Living large architecture



Spacious, stylish and oh so inviting … anyone would be happy to call this stunning abode home. 

GA 6.2   GA 6.3

If you’re looking for the perfect home for your family, you can’t go past the Lord Howe 254 from GJ Gardner Homes. Part of the Lord Howe home series, this magnificent three-bedroom home has everything a growing family needs: loads of space, storage area to boot, stylish yet functional living spaces and luxury finishes almost everywhere you look.

As with any family home, the central hub of the Lord Howe 254 is the combined living/dining/kitchen area. Extremely spacious and open, the area is the perfect spot for everything from entertaining to simply sitting back and relaxing with your family. Add a neutral colour scheme and loads of natural light into the mix and you’ve got a warm and inviting space that’s sure to impress.

With clean, crisp lines, slick CaesarStone benchtops and the very best in SMEG appliances, the adjoining kitchen is bound to inspire culinary brilliance. Large-format vitrified tiles in a soft grey hue have been used throughout kitchen and living areas, adding an extra touch of sophistication to the space and making it a breeze to clean.

For kids, the bedroom is a place where they can escape from the outside world. And, with ample room to move and muck about, as well as cosy carpet underfoot, they’ll definitely be jumping for joy when they see their new bedrooms in the Lord Howe 254. Adults will also be more than happy with their personal sanctuary, which features a luxurious ensuite and a roomy built-in robe.

A fourth room is also located at the front of the house and can be used as an extra bedroom or a study, depending on needs.

Finished with a Colorbond roof, James Hardy Scyon Stria cladding painted in Taubmans Derby Brown, lush Boral timber decking and Boral Escura smooth face brick, this spectacular home will be the most stylish abode on your street. The design also features a double garage to house everything from cars to tools and everything in between.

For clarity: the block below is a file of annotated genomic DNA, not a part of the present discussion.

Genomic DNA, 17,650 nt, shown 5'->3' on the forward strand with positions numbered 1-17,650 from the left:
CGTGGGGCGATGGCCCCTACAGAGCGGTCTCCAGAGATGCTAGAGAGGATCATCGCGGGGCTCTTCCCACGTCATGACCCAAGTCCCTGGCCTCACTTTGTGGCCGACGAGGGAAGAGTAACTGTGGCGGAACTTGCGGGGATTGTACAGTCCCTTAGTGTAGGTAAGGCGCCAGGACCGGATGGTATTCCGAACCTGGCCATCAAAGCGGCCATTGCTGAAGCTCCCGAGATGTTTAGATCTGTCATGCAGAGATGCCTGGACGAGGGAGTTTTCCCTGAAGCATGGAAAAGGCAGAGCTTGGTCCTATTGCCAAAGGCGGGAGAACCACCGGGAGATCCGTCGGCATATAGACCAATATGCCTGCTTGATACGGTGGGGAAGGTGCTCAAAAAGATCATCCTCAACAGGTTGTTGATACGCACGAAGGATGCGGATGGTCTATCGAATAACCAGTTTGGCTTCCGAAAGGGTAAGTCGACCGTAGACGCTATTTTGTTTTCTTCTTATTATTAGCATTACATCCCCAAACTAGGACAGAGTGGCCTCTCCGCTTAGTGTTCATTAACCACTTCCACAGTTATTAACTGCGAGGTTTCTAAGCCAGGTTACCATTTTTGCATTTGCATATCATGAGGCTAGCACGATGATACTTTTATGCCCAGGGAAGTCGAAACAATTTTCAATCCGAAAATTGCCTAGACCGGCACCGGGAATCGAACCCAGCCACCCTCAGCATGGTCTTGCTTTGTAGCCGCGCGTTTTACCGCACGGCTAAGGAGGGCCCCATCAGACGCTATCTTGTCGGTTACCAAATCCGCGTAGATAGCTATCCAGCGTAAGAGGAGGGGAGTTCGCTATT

While the Lord Howe 254 is undeniably a beautiful home, another drawcard of the stylish design is it can be customised by the talented GJ Gardner team to best suit the individual homeowner’s property and personal needs.

The Lord Howe 254:
Size: 254 square metres
Price: $202,730 (site-specific quotations can be given on application).

MORE FROM GJ Gardner old:
New home: Beachside bliss
Uncategorized

New home: Beachside bliss

Capturing beautiful lake views, it seems this home was literally made for its idyllic waterside location — and…
In demand design
Uncategorized

In demand design

With its spacious open-plan design, it’s no surprise The Magellan design is so popular.      Designed with…
Charming, indulgent escapes
Uncategorized

Charming, indulgent escapes

This design takes a different approach to the classic homestead, with added comfort and style.     Imagine…
Enhancing home surroundings
Uncategorized

Enhancing home surroundings

Creating an amazing first impression is important to GJ Gardner Homes Sunshine Coast, and this is clearly evident…
New home a surprise package
Uncategorized

New home a surprise package

With innovative and exciting styling, this residential masterpiece lends itself to easy and luxurious living.        …
Living large architecture
Uncategorized

Living large architecture

Spacious, stylish and oh so inviting … anyone would be happy to call this stunning abode home.   …
0 Shares
You May Also Like
Homework
Uncategorized

Homework

Homework is key to successful renovation projects
Living Large
Uncategorized

Living Large

A living area, whether itâ??s a separate lounge room or an open-plan space, should be a place where you feel completely at ease
0 Shares
0
0
0

A living area, whether it’s a separate lounge room or an open-plan space, should be a place where you feel completely at ease

The lounge room, more commonly referred to as the living room, is usually the most public room of the house. It’s that part of the home where your sense of style is declared for all to see and your most prized art works or collectables are on show. Today, the lounge/living room is also typically divided into a number of individual ‘activity areas’, enabling the room to be used for more than one function at the same time — or for different purposes on different occasions.